men’s sexual pleasure and simultaneously claiming women who do not

adhere to phallocentric notions of female sexuality are dysfunctional or


Women’s sexual autonomy and ownership of their bodies means both

recognition and acceptance that their sexualities and desires are

diverse. As I stated in my article, I strongly respect women’s right

and desire to seek penetration, but I also respect the right of women

who do not want to be penetrated by a penis, object or fingers. I

strongly oppose any coercion or societal pressure wherein women who

actively do not want to be penetrated by a penis, object or finger(s)

are viewed as being sexually dysfunctional, abnormal, frigid or simply

prudish. This includes therapists, sexologists, medical practitioners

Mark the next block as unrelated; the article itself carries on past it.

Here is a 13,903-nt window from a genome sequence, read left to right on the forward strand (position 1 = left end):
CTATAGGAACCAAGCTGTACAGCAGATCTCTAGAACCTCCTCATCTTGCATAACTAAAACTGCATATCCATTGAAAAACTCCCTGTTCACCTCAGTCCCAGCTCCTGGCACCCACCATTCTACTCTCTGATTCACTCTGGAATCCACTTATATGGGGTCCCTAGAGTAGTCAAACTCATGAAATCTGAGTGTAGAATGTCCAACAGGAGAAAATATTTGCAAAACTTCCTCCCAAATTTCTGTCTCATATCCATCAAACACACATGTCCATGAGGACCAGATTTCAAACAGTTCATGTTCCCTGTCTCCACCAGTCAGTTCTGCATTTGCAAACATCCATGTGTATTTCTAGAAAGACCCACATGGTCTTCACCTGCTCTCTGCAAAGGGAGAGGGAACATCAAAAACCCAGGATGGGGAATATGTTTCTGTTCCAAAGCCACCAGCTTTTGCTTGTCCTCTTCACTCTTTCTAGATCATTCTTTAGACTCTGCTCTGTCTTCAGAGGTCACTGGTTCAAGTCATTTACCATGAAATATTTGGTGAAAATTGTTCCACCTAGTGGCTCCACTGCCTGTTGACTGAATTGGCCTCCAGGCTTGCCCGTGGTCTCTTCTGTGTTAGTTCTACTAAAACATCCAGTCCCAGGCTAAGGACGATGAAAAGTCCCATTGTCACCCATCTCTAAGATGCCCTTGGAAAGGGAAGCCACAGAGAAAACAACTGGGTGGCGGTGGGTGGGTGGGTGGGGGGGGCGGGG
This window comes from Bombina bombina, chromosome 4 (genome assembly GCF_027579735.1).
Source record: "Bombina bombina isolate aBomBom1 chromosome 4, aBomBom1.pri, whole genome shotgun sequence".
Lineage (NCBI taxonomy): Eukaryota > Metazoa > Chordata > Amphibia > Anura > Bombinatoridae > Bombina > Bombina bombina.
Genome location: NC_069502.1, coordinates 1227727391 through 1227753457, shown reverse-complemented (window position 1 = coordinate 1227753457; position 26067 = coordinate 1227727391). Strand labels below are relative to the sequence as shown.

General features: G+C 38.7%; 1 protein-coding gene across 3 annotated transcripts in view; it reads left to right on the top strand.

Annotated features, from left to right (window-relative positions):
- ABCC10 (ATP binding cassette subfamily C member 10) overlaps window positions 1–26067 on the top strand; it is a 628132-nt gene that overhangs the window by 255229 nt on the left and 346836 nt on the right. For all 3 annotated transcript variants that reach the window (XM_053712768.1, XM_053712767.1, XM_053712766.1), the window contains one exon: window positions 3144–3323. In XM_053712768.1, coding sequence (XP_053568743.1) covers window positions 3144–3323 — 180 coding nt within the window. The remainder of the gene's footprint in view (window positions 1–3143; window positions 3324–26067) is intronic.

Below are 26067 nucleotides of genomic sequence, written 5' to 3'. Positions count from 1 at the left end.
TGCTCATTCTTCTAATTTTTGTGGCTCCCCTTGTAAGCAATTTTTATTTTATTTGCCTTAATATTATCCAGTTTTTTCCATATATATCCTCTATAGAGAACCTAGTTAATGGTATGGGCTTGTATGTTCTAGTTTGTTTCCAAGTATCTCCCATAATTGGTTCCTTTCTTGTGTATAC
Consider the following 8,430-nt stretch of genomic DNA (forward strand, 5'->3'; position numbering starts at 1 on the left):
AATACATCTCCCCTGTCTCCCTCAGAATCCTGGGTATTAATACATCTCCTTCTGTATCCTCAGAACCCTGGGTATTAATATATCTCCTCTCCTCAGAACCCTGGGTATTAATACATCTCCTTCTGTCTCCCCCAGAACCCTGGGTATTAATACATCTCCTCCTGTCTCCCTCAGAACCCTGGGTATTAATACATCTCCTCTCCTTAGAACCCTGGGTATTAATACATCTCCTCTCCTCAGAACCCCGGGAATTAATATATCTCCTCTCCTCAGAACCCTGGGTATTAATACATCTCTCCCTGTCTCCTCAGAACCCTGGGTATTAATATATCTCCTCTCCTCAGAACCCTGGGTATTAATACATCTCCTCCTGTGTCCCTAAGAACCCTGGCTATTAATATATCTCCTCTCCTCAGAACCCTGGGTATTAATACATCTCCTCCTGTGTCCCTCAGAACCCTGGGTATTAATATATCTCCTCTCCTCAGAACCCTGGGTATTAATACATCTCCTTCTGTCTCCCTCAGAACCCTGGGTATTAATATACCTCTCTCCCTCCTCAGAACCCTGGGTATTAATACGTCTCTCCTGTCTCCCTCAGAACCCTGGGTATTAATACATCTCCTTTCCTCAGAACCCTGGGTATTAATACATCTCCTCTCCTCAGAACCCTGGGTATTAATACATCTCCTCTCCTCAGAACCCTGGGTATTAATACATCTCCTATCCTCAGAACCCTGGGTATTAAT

and also a male/female sexual partner. That is the difference.

From BrevisMus

I was very disappointed to read the article by Jennifer Drew about

Sexual Healing.

Vaginismus is not a ‘mythical medical condition’ – it is an actual

physical condition (in some cases, with more a psychological basis),

which can cause a great deal of suffering to many women with it. I am

a member of a support group for vaginismic women, and a common thread

for many women’s stories is that they have struggled for years with

various doctors trying to find out what was ‘wrong’ with them and

trying to be taken seriously (most have been told to ‘just relax’ or

to have a glass of wine before attempting penetrative sex). To read

on a feminist website that this condition is simply a ‘myth’, or that

any woman who cannot be penetrated therefore does not, deep-down,